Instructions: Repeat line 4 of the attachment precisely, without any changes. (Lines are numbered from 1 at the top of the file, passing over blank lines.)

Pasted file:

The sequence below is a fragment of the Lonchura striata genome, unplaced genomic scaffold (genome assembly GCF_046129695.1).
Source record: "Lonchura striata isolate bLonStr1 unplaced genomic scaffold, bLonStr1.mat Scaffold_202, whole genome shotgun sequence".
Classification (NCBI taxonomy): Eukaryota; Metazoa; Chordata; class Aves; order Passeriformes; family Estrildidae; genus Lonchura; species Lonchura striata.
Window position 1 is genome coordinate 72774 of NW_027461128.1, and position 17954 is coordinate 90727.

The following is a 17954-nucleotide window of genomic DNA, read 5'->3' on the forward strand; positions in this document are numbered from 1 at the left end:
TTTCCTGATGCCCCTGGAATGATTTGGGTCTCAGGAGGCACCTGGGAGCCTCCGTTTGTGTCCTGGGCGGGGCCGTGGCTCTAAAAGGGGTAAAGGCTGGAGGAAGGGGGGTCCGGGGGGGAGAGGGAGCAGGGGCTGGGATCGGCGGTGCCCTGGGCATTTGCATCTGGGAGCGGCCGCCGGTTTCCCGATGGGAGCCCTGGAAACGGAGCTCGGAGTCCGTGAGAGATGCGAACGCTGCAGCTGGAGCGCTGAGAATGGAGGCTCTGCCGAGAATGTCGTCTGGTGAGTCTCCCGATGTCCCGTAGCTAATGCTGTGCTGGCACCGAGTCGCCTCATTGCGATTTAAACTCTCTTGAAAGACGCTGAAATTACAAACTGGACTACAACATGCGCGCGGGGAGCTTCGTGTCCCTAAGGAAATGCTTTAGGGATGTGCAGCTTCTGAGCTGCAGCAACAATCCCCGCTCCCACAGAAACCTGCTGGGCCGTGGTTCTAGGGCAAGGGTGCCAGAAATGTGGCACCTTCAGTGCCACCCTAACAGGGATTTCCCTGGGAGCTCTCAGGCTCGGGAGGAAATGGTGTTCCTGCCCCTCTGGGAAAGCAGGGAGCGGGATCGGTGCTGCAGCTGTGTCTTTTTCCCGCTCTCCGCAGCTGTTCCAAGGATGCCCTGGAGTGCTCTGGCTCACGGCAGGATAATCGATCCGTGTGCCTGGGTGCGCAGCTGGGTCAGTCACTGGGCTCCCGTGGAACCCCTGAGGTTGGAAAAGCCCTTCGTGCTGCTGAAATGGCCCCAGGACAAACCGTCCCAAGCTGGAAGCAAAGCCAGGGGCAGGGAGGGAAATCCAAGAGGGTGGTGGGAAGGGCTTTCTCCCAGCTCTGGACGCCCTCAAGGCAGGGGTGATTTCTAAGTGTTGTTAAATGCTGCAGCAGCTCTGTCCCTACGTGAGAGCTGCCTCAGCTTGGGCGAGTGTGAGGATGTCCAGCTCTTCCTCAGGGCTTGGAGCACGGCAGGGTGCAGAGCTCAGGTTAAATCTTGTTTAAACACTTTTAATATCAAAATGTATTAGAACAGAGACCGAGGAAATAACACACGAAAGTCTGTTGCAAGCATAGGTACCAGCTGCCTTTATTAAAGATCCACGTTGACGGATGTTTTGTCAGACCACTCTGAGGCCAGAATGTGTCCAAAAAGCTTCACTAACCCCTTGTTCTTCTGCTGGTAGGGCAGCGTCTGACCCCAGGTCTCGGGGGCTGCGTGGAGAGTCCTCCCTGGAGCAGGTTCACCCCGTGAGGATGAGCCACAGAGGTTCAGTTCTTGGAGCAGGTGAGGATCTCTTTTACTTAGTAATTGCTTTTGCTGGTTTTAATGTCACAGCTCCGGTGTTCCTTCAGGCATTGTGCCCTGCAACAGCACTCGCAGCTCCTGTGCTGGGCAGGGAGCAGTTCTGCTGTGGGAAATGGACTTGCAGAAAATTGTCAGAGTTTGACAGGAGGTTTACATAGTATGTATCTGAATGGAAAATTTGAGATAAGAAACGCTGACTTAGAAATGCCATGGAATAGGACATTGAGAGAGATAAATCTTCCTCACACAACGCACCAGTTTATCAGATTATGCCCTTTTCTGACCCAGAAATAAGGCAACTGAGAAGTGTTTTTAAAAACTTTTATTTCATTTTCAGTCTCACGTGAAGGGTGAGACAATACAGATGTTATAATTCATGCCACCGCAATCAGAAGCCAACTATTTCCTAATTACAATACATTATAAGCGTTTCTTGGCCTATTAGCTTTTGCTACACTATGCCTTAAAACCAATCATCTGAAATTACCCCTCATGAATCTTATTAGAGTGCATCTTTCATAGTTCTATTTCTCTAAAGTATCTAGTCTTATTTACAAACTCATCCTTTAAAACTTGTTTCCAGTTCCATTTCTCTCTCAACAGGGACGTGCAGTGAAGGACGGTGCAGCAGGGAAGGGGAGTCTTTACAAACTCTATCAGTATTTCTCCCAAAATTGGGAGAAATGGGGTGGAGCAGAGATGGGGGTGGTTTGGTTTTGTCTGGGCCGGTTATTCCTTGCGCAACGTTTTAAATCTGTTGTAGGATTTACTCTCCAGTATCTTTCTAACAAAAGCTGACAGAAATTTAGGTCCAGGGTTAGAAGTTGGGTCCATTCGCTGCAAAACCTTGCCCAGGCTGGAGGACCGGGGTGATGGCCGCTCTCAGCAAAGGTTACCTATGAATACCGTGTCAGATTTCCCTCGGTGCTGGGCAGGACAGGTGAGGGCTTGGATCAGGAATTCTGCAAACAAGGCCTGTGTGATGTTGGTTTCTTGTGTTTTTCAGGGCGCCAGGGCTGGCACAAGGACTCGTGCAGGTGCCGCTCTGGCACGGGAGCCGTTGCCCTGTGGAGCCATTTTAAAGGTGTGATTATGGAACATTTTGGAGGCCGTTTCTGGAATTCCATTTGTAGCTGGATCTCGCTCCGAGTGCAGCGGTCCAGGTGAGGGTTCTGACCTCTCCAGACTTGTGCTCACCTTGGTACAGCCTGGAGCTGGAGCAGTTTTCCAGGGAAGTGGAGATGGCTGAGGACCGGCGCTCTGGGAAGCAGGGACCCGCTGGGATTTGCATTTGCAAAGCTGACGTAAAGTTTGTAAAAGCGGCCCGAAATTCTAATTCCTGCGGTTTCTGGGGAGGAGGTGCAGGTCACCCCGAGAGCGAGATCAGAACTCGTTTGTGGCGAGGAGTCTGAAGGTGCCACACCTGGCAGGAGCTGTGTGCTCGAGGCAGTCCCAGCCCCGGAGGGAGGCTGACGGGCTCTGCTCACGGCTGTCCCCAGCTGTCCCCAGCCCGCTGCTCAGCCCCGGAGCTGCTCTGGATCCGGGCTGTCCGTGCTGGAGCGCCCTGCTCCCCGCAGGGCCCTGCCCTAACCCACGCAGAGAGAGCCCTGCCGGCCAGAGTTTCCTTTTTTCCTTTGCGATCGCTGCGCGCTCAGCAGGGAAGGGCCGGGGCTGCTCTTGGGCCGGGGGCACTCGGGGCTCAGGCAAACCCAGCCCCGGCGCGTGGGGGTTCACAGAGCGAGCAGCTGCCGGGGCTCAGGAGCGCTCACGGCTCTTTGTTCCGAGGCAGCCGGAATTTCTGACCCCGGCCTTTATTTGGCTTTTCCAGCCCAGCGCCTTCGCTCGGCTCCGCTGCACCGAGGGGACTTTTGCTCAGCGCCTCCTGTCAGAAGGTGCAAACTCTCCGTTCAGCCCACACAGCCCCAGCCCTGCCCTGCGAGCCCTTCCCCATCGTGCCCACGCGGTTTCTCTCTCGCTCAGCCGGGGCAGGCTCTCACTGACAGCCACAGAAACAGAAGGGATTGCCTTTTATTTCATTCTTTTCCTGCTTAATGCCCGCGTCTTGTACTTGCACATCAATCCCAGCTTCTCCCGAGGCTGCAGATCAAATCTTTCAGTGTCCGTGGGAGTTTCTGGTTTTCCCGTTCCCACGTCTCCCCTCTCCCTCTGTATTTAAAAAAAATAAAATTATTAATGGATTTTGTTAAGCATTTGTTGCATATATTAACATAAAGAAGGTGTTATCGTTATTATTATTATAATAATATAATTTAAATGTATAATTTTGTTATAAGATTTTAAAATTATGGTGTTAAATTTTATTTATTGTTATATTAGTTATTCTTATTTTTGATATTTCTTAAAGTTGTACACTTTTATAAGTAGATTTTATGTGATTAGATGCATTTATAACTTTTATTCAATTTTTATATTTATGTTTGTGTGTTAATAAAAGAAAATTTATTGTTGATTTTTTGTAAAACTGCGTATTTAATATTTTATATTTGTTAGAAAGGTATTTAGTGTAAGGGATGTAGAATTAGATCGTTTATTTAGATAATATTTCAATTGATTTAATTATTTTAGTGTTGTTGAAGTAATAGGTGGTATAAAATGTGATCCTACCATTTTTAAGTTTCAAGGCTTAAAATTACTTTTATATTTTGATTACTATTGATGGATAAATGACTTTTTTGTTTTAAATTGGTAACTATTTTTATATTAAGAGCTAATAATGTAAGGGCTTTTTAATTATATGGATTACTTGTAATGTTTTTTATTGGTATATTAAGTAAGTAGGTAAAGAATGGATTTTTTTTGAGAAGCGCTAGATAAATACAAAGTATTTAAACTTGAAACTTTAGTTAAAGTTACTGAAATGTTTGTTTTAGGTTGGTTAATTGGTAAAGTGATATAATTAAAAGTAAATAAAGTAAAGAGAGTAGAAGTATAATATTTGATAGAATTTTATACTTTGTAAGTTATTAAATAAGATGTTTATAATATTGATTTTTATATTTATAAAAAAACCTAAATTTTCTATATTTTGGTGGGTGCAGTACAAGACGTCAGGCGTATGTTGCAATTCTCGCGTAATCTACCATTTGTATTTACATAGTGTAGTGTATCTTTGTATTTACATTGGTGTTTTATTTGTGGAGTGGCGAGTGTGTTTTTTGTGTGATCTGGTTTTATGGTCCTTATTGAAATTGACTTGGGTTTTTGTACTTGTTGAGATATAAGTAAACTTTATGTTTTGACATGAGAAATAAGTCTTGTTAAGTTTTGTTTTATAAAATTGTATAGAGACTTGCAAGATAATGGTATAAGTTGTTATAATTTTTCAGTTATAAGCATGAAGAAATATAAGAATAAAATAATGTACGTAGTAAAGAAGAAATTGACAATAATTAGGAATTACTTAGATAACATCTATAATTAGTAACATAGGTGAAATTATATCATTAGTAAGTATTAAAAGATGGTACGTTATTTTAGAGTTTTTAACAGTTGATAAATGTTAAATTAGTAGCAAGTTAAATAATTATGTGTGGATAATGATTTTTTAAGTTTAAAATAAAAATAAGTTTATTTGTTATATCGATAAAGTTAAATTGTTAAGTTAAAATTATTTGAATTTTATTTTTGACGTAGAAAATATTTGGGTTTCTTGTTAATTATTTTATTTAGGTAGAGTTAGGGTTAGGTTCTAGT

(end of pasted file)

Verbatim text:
Window position 1 is genome coordinate 72774 of NW_027461128.1, and position 17954 is coordinate 90727.